Pine Pollen - Content of Amino Acids and Protein

Content Of Amino Acids And Protein Found In Pine Pollen 

More than 20 different types of amino acids have been identified in Pine Pollen and Pine Pollen contains all nine essential amino acids. Essential amino acids must be consumed because the body cannot synthesize them on its own. The nine essential 

amino acids are histidine, isoleucine, leucine, lysine, methionine, phenylalanine, threonine, tryptophan, and valine. Additionally, there are six conditionally essential amino acids—those which the body may have difficulty in synthesizing and may thus become essential—including arginine, cysteine, glutamine, glycine, proline, and tyrosine—all of which are present in Pine Pollen. The amino acid profile of Pine Pollen is greater than that found in bee pollens and in many foods, including eggs and beef, and the composition of its essential amino acids fits well within the recommendations

made by both the World Health Organization (WHO) and the Food and Agriculture Organization of the United Nations (FAO). 

The following table lists the levels of 19 of the major amino acids as found in 65 grams of Pine Pollen. The list is not complete and more than the listed 19 amino acids are present in Pine Pollen. 

Major Amino Acid Content Of Pine Pollen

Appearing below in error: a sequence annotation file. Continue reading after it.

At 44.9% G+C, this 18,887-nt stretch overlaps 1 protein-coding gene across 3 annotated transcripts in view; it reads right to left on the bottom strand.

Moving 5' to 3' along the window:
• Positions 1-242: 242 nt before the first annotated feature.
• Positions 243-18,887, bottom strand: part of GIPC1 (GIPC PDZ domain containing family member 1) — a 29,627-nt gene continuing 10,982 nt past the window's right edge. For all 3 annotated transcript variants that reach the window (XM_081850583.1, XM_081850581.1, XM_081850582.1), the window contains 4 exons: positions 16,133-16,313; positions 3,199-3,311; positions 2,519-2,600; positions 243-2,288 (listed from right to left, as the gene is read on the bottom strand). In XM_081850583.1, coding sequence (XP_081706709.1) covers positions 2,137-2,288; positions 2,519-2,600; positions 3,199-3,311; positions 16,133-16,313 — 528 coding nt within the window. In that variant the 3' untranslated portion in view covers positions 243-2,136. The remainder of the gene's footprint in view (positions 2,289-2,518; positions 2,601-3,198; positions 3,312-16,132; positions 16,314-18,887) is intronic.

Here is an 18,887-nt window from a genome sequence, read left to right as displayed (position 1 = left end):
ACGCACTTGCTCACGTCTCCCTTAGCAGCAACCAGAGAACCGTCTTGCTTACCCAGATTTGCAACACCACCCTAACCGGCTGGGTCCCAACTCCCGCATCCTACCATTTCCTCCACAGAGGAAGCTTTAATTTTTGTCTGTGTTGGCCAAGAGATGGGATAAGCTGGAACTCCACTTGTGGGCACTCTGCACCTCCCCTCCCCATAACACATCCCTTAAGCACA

As stated above, the Food and Agriculture Organization (FAO) provides guidelines for the preferred ratio of essential amino acids in a food compared with the levels of non-essential amino acids. This is to help guide the consumption of foods rich in the essential, vital to life amino acids and to limit foods that are incomplete in their essential amino acid profile.

The following table shows the percentage of essential amino acids found in Pine Pollen as compared to the recommendations put forth by the FAO. 

As a reference point for the levels of amino acids found in Pine Pollen, the following table lists the levels of amino acids in Pine Pollen, in Brassica Pollen, and in eggs.

Each amino acid will assist in a wide variety of roles and functions in the body. In the following table, a few of the select major roles of each essential amino acid is listed—but the table is in no way intended to be comprehensive or all inclusive.